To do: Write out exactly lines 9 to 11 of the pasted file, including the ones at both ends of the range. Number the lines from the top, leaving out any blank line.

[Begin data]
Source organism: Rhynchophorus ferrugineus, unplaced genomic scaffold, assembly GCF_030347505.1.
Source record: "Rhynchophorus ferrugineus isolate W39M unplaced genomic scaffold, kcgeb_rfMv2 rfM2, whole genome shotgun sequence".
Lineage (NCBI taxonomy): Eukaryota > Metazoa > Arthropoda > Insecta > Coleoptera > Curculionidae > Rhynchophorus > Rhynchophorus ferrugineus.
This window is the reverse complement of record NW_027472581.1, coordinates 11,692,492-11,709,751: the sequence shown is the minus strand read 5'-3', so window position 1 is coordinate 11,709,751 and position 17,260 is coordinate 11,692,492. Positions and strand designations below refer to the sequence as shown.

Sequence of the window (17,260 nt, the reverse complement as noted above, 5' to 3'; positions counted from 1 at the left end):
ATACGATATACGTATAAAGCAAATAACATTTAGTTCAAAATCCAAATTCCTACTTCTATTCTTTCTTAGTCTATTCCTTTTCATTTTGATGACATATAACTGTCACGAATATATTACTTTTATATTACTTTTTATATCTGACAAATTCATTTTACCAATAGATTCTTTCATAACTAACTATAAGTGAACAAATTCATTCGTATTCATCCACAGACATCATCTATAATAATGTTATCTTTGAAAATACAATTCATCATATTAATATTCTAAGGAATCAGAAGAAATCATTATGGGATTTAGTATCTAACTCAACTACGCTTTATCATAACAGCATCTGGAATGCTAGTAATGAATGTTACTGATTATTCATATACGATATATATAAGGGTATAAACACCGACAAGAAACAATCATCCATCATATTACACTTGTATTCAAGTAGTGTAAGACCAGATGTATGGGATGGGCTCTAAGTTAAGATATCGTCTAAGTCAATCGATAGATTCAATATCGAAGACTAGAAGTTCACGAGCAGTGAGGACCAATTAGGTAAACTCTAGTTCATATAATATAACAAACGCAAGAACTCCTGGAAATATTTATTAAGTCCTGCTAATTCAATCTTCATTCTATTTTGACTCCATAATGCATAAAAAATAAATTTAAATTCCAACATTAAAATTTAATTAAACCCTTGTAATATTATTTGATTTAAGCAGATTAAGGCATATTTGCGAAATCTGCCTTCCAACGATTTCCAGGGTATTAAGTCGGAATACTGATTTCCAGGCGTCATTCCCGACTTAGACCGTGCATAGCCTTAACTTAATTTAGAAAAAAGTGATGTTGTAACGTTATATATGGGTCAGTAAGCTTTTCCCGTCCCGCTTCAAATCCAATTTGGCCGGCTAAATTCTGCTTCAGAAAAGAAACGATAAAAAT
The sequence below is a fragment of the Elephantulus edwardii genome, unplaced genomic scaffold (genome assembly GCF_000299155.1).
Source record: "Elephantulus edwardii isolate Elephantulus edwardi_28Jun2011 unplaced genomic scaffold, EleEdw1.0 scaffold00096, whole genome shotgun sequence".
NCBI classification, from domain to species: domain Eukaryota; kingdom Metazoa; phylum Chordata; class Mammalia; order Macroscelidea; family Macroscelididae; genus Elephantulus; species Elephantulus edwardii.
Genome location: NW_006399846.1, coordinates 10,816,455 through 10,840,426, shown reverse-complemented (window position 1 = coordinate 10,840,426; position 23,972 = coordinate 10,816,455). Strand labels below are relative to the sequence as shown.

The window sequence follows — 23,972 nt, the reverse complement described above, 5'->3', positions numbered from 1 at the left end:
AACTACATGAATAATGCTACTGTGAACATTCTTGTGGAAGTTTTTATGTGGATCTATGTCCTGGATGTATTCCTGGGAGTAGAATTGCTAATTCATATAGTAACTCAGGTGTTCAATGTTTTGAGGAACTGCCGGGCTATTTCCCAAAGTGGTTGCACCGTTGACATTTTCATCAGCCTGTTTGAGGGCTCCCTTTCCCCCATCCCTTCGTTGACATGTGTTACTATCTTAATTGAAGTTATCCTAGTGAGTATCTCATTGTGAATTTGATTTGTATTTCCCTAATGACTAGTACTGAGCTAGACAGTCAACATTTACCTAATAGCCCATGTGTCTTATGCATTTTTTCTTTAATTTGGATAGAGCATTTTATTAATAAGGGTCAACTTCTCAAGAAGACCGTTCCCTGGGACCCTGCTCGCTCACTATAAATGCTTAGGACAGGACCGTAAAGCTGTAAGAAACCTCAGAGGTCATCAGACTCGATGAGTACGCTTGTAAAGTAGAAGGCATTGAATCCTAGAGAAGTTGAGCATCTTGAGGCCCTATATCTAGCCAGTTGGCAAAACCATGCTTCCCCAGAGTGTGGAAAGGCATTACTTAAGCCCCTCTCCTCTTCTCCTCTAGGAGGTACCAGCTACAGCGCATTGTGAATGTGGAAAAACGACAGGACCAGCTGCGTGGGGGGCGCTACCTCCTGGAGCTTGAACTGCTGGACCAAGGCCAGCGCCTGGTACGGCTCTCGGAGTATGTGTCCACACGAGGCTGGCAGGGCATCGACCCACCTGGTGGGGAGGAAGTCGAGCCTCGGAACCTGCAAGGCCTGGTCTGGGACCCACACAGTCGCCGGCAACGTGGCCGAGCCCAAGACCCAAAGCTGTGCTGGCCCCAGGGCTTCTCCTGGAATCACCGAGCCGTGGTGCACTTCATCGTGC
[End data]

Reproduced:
NCBI classification, from domain to species: domain Eukaryota; kingdom Metazoa; phylum Chordata; class Mammalia; order Macroscelidea; family Macroscelididae; genus Elephantulus; species Elephantulus edwardii.
Genome location: NW_006399846.1, coordinates 10,816,455 through 10,840,426, shown reverse-complemented (window position 1 = coordinate 10,840,426; position 23,972 = coordinate 10,816,455). Strand labels below are relative to the sequence as shown.

The window sequence follows — 23,972 nt, the reverse complement described above, 5'->3', positions numbered from 1 at the left end: